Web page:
The Prospect of Whitby is a public house originally dating from 1520 on the banks of the Thames in Wapping.
It was formerly named as the Devil’s Tavern, where the original 400 year old floor is all that remains of the buildings earliest period.
It developed a reputation by being a notable meeting place for cut-throats, sailors, smugglers and dubious characters.
In the 17th century, it became a regular haunt of “Hanging” Judge Jeffreys during the reign of King James II.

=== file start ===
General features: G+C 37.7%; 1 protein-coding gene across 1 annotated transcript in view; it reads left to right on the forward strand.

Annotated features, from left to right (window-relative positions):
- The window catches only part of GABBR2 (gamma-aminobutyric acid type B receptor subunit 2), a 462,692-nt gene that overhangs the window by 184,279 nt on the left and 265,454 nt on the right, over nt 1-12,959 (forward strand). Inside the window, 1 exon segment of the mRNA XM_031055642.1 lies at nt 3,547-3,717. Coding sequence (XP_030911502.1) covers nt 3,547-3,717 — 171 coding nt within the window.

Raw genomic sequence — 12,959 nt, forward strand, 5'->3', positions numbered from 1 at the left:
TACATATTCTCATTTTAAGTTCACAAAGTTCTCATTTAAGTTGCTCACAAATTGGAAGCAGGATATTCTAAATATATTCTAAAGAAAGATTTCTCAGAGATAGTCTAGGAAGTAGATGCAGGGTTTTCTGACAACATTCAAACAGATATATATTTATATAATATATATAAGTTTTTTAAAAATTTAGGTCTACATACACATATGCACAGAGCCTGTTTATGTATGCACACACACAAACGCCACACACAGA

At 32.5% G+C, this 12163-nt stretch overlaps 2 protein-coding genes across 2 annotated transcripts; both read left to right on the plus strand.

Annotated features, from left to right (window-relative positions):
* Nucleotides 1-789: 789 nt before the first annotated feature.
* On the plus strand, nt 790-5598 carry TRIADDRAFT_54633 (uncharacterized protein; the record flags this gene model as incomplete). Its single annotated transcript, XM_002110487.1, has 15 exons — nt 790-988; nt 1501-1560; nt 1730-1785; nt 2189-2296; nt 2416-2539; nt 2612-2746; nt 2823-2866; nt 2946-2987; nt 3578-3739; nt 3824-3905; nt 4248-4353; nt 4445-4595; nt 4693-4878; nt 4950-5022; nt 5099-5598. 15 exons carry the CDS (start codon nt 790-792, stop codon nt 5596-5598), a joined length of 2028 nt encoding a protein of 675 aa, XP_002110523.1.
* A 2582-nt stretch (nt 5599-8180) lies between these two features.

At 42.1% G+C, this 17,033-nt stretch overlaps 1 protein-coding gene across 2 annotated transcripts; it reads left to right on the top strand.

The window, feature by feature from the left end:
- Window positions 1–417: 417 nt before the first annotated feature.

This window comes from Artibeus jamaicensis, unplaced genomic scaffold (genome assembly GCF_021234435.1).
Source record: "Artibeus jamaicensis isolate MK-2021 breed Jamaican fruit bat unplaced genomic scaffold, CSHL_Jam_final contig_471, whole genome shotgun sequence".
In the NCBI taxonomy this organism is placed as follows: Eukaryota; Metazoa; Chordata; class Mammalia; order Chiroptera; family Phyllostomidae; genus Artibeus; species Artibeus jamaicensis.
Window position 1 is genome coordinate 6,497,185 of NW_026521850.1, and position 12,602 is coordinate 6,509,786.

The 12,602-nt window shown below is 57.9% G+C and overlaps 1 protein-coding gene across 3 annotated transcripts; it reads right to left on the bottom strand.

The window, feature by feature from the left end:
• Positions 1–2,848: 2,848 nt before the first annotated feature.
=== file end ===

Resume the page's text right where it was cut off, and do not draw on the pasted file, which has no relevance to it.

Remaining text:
Jeffreys’ historical notoriety comes from his actions in 1685 where he is believed to have executed up to 700 people in the Monmouth’s Rebellion, although historians now argue the factual accuracy of this.
A hangman’s noose on the riverfront (accessible by a side alley to the right of the pub) marks the local connection to “Hanging” Judge Jeffreys.
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